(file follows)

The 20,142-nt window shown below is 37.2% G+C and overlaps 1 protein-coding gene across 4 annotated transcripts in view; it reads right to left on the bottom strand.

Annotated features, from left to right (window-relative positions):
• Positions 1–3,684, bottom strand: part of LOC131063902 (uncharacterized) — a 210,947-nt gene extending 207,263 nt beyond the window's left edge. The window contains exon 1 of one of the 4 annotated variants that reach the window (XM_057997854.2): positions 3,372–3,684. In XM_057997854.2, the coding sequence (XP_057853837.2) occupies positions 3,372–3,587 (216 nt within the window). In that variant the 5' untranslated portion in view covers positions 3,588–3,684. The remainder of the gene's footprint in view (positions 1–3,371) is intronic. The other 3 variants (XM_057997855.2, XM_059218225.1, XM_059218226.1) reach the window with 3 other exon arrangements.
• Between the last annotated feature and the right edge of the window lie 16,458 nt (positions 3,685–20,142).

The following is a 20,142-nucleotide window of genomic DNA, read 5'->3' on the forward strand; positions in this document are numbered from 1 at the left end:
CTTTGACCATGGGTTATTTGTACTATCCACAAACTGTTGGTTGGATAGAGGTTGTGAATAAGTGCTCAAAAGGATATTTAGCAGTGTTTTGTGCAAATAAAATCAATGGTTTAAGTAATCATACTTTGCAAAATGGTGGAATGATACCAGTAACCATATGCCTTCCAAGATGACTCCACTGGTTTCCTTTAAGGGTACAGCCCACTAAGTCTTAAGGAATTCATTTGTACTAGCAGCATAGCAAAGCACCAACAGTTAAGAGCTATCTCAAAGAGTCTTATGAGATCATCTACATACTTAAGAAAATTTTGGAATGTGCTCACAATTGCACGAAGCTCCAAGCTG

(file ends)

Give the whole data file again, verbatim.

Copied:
The 20,142-nt window shown below is 37.2% G+C and overlaps 1 protein-coding gene across 4 annotated transcripts in view; it reads right to left on the bottom strand.

Annotated features, from left to right (window-relative positions):
• Positions 1–3,684, bottom strand: part of LOC131063902 (uncharacterized) — a 210,947-nt gene extending 207,263 nt beyond the window's left edge. The window contains exon 1 of one of the 4 annotated variants that reach the window (XM_057997854.2): positions 3,372–3,684. In XM_057997854.2, the coding sequence (XP_057853837.2) occupies positions 3,372–3,587 (216 nt within the window). In that variant the 5' untranslated portion in view covers positions 3,588–3,684. The remainder of the gene's footprint in view (positions 1–3,371) is intronic. The other 3 variants (XM_057997855.2, XM_059218225.1, XM_059218226.1) reach the window with 3 other exon arrangements.
• Between the last annotated feature and the right edge of the window lie 16,458 nt (positions 3,685–20,142).

The following is a 20,142-nucleotide window of genomic DNA, read 5'->3' on the forward strand; positions in this document are numbered from 1 at the left end:
CTTTGACCATGGGTTATTTGTACTATCCACAAACTGTTGGTTGGATAGAGGTTGTGAATAAGTGCTCAAAAGGATATTTAGCAGTGTTTTGTGCAAATAAAATCAATGGTTTAAGTAATCATACTTTGCAAAATGGTGGAATGATACCAGTAACCATATGCCTTCCAAGATGACTCCACTGGTTTCCTTTAAGGGTACAGCCCACTAAGTCTTAAGGAATTCATTTGTACTAGCAGCATAGCAAAGCACCAACAGTTAAGAGCTATCTCAAAGAGTCTTATGAGATCATCTACATACTTAAGAAAATTTTGGAATGTGCTCACAATTGCACGAAGCTCCAAGCTG